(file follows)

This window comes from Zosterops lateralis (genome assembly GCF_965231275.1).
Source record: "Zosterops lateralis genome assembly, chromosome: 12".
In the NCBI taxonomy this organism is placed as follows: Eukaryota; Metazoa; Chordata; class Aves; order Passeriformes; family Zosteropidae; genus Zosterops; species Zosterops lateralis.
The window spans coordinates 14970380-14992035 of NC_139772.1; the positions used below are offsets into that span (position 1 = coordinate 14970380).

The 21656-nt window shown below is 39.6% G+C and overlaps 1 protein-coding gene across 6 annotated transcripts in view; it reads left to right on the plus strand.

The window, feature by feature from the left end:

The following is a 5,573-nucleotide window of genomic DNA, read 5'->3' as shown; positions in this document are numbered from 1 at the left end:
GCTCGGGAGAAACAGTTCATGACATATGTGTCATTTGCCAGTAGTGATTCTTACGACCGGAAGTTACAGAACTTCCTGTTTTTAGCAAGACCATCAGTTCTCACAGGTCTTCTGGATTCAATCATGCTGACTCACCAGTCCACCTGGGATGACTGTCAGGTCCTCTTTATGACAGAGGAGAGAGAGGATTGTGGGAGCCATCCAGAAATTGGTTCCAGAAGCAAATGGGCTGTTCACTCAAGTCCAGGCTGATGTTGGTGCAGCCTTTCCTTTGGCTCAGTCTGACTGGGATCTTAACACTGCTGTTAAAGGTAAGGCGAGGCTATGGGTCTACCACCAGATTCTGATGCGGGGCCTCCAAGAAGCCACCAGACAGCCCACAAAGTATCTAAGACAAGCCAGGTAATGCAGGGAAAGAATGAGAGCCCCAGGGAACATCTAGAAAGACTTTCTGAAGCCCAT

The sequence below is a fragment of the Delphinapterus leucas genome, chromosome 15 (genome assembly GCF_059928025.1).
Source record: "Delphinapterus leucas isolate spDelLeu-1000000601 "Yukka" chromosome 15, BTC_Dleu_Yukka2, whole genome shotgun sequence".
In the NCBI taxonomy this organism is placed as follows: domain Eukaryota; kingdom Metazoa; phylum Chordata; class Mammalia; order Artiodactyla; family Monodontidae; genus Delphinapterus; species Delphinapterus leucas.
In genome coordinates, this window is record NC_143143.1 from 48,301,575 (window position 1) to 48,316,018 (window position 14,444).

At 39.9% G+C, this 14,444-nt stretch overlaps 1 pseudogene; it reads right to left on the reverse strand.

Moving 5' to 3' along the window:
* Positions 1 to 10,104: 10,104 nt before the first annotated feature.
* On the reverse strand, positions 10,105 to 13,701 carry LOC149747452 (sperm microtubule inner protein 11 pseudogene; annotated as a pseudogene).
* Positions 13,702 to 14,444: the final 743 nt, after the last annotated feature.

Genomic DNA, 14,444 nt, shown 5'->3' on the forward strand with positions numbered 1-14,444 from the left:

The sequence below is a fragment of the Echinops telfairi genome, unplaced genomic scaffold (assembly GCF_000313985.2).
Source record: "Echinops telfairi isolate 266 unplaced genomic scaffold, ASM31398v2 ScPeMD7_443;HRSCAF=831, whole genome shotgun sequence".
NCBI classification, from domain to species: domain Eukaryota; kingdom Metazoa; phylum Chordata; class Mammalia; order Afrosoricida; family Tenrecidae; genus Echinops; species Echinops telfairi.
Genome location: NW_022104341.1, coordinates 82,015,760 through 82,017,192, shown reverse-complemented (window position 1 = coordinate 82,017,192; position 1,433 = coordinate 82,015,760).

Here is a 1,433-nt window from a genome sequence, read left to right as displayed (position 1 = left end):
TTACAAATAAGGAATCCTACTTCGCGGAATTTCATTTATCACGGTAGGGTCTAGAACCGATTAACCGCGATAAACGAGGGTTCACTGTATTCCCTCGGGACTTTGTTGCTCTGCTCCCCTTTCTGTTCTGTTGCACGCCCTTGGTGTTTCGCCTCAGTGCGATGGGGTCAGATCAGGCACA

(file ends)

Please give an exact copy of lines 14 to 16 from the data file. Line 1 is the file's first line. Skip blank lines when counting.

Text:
Moving 5' to 3' along the window:
* Positions 1 to 10,104: 10,104 nt before the first annotated feature.
* On the reverse strand, positions 10,105 to 13,701 carry LOC149747452 (sperm microtubule inner protein 11 pseudogene; annotated as a pseudogene).